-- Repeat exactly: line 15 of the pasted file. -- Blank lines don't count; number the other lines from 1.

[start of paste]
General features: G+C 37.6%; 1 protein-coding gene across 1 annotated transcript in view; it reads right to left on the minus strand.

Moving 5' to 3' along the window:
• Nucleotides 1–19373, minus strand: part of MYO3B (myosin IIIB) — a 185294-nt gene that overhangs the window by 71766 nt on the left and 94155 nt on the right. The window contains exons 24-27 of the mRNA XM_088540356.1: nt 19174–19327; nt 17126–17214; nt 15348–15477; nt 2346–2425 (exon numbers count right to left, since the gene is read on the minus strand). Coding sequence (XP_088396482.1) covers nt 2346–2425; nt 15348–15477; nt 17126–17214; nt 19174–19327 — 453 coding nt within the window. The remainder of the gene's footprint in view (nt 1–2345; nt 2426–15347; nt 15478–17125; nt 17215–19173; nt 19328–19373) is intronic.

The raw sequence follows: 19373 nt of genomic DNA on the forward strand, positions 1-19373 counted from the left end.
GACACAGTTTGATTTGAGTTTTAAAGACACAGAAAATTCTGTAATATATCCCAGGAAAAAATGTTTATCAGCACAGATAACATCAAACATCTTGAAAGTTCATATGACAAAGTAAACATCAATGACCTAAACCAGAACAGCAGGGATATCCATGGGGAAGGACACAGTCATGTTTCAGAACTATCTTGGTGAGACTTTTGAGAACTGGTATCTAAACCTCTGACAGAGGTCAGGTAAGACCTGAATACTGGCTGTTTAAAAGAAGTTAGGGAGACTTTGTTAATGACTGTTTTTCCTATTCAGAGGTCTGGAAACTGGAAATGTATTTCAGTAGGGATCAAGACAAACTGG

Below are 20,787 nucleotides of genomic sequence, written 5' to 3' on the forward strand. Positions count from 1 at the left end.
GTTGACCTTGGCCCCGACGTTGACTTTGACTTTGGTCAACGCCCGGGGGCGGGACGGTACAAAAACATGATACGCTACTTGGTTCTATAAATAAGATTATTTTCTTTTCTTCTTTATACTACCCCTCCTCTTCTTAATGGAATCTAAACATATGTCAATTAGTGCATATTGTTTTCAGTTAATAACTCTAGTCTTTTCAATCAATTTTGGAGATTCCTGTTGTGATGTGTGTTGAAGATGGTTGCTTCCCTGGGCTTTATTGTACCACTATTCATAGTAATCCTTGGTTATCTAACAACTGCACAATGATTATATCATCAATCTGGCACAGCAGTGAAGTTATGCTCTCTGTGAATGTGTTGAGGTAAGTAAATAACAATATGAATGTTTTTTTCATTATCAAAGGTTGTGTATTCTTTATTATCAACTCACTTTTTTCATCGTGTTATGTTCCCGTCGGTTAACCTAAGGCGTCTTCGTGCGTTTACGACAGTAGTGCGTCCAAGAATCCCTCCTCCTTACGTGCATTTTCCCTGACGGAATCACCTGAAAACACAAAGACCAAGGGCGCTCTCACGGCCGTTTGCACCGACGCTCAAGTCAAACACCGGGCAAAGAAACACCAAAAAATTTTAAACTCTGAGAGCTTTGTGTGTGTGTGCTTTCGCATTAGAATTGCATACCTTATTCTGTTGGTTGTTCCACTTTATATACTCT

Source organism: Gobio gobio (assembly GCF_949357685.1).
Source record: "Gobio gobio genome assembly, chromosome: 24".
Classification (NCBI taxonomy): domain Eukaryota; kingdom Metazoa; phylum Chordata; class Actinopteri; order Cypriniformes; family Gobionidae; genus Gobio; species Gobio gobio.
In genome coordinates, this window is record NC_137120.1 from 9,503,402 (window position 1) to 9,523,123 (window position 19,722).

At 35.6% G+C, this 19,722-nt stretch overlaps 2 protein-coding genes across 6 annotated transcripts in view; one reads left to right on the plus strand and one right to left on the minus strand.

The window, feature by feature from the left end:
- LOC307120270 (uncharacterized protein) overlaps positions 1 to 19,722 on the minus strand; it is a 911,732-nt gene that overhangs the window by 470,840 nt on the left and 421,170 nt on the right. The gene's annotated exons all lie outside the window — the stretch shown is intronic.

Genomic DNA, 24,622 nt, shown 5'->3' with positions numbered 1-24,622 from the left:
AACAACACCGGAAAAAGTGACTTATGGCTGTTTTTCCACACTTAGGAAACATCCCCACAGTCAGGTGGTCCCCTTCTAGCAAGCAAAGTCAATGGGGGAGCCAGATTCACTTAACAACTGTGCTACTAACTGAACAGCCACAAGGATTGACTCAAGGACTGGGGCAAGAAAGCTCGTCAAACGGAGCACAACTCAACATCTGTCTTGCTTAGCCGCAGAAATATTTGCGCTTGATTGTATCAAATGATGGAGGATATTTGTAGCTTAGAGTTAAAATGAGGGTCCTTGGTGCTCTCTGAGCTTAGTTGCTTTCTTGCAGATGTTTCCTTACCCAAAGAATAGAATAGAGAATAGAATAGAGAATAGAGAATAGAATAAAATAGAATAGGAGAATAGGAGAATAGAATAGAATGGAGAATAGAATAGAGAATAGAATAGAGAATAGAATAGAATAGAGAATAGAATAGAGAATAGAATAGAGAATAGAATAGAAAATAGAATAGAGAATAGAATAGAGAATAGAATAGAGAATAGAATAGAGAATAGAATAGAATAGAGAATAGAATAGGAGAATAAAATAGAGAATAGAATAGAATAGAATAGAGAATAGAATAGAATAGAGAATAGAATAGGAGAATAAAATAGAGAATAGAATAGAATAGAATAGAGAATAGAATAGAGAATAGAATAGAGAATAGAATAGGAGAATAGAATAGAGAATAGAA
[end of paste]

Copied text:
Genomic DNA, 24,622 nt, shown 5'->3' with positions numbered 1-24,622 from the left: